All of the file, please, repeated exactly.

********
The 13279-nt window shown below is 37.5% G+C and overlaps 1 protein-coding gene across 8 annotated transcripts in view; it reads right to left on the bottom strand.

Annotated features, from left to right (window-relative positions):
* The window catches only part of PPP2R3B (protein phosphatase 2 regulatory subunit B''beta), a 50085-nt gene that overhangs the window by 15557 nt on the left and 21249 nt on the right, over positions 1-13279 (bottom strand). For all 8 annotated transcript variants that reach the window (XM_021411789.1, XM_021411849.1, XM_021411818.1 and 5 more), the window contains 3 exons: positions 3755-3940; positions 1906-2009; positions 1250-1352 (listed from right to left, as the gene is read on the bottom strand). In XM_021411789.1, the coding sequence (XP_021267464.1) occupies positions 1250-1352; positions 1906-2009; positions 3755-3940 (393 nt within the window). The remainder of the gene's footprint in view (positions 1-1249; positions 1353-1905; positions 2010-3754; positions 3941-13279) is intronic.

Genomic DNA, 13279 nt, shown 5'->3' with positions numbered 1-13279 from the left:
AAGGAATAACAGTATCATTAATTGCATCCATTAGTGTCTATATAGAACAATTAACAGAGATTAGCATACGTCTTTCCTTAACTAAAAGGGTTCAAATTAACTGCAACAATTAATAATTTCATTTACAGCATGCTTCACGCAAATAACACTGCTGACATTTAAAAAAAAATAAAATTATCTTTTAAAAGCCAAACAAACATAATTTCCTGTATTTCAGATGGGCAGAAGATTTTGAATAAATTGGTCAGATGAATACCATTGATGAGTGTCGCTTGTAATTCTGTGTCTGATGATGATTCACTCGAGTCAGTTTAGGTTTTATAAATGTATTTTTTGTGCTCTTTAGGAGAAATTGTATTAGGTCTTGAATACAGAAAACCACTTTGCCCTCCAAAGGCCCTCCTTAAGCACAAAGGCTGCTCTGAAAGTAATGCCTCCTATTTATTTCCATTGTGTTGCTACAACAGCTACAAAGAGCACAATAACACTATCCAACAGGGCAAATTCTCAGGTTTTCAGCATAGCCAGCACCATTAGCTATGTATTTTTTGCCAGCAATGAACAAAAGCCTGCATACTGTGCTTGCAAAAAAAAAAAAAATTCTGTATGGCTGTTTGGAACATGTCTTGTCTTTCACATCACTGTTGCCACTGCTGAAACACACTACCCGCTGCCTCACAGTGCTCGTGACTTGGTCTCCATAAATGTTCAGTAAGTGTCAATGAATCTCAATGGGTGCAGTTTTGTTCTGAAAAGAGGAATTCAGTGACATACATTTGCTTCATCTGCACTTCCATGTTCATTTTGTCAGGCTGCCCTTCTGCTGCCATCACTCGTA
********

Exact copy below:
The 13279-nt window shown below is 37.5% G+C and overlaps 1 protein-coding gene across 8 annotated transcripts in view; it reads right to left on the bottom strand.

Annotated features, from left to right (window-relative positions):
* The window catches only part of PPP2R3B (protein phosphatase 2 regulatory subunit B''beta), a 50085-nt gene that overhangs the window by 15557 nt on the left and 21249 nt on the right, over positions 1-13279 (bottom strand). For all 8 annotated transcript variants that reach the window (XM_021411789.1, XM_021411849.1, XM_021411818.1 and 5 more), the window contains 3 exons: positions 3755-3940; positions 1906-2009; positions 1250-1352 (listed from right to left, as the gene is read on the bottom strand). In XM_021411789.1, the coding sequence (XP_021267464.1) occupies positions 1250-1352; positions 1906-2009; positions 3755-3940 (393 nt within the window). The remainder of the gene's footprint in view (positions 1-1249; positions 1353-1905; positions 2010-3754; positions 3941-13279) is intronic.

Genomic DNA, 13279 nt, shown 5'->3' with positions numbered 1-13279 from the left:
AAGGAATAACAGTATCATTAATTGCATCCATTAGTGTCTATATAGAACAATTAACAGAGATTAGCATACGTCTTTCCTTAACTAAAAGGGTTCAAATTAACTGCAACAATTAATAATTTCATTTACAGCATGCTTCACGCAAATAACACTGCTGACATTTAAAAAAAAATAAAATTATCTTTTAAAAGCCAAACAAACATAATTTCCTGTATTTCAGATGGGCAGAAGATTTTGAATAAATTGGTCAGATGAATACCATTGATGAGTGTCGCTTGTAATTCTGTGTCTGATGATGATTCACTCGAGTCAGTTTAGGTTTTATAAATGTATTTTTTGTGCTCTTTAGGAGAAATTGTATTAGGTCTTGAATACAGAAAACCACTTTGCCCTCCAAAGGCCCTCCTTAAGCACAAAGGCTGCTCTGAAAGTAATGCCTCCTATTTATTTCCATTGTGTTGCTACAACAGCTACAAAGAGCACAATAACACTATCCAACAGGGCAAATTCTCAGGTTTTCAGCATAGCCAGCACCATTAGCTATGTATTTTTTGCCAGCAATGAACAAAAGCCTGCATACTGTGCTTGCAAAAAAAAAAAAAATTCTGTATGGCTGTTTGGAACATGTCTTGTCTTTCACATCACTGTTGCCACTGCTGAAACACACTACCCGCTGCCTCACAGTGCTCGTGACTTGGTCTCCATAAATGTTCAGTAAGTGTCAATGAATCTCAATGGGTGCAGTTTTGTTCTGAAAAGAGGAATTCAGTGACATACATTTGCTTCATCTGCACTTCCATGTTCATTTTGTCAGGCTGCCCTTCTGCTGCCATCACTCGTA